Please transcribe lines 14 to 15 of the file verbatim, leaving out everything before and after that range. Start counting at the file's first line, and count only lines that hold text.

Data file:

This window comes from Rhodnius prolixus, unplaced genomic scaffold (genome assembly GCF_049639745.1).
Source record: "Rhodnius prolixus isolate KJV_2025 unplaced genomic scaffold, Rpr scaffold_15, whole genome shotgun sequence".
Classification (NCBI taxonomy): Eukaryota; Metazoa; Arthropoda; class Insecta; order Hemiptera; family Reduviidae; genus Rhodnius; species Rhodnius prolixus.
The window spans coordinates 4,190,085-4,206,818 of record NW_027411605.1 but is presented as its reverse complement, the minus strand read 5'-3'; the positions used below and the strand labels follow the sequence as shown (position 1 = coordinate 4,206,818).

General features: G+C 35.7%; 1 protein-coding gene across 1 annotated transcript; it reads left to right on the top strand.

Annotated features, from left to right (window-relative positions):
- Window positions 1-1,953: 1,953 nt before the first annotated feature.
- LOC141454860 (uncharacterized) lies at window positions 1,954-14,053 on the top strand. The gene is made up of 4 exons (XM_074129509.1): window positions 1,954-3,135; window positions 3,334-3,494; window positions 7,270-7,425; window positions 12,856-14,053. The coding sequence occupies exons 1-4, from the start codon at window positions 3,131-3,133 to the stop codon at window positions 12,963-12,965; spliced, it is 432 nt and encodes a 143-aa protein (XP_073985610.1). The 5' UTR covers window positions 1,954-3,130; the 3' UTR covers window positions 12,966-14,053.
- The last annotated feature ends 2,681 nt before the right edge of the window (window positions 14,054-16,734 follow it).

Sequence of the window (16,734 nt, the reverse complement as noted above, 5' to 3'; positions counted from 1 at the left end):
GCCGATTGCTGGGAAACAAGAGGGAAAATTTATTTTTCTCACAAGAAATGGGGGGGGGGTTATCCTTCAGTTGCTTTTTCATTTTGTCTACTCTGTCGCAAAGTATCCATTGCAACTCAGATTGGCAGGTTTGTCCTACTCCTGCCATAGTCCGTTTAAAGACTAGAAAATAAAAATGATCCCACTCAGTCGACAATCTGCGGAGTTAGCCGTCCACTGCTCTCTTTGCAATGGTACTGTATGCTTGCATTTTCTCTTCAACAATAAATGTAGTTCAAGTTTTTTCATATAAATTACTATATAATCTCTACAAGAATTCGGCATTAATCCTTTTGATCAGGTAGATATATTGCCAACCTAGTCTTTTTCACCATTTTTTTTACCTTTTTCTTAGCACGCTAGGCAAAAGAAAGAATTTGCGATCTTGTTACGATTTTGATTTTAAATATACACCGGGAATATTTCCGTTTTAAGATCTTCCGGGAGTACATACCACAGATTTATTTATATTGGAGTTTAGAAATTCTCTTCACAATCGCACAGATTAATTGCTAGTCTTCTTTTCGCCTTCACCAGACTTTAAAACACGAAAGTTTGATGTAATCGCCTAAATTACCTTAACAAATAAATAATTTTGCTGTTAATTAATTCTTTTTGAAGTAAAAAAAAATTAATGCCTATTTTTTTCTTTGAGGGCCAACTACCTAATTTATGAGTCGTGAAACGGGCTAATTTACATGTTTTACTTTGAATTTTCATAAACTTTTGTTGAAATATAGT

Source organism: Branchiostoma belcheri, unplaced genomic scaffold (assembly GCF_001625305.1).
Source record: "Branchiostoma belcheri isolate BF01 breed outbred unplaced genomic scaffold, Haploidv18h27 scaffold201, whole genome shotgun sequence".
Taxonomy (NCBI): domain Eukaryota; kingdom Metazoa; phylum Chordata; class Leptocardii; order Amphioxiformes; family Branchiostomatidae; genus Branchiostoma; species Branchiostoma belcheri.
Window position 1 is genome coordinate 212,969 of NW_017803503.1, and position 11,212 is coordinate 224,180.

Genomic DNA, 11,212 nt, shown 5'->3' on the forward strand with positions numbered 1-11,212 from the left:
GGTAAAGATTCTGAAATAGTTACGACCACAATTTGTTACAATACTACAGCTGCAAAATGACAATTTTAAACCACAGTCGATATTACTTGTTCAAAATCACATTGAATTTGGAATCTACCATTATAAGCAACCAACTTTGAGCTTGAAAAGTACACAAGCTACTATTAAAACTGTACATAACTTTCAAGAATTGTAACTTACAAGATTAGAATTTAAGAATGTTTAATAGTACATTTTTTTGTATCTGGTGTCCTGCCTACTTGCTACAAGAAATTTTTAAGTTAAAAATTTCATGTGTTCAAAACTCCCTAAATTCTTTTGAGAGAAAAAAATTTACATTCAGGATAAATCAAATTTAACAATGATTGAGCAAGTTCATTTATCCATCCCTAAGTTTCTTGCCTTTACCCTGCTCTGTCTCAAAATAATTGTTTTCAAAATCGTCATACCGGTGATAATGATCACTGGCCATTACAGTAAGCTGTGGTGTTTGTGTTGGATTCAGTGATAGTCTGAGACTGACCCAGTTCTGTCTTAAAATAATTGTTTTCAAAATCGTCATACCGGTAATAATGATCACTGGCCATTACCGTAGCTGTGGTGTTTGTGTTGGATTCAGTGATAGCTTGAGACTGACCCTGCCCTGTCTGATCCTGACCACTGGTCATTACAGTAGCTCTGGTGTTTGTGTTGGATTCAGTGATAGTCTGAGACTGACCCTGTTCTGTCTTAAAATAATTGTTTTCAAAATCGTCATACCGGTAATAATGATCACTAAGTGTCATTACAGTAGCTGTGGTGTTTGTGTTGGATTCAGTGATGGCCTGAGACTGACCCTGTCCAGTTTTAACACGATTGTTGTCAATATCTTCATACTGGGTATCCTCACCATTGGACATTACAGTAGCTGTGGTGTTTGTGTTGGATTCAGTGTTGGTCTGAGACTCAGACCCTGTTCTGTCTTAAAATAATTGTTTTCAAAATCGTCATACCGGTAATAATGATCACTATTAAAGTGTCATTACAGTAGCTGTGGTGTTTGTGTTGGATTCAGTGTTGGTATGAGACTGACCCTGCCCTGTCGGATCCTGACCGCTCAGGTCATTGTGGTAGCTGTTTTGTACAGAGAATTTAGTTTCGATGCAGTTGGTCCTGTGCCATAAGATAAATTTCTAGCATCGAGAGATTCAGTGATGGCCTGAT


Taxonomy (NCBI): domain Eukaryota; kingdom Metazoa; phylum Chordata; class Leptocardii; order Amphioxiformes; family Branchiostomatidae; genus Branchiostoma; species Branchiostoma belcheri.
Window position 1 is genome coordinate 212,969 of NW_017803503.1, and position 11,212 is coordinate 224,180.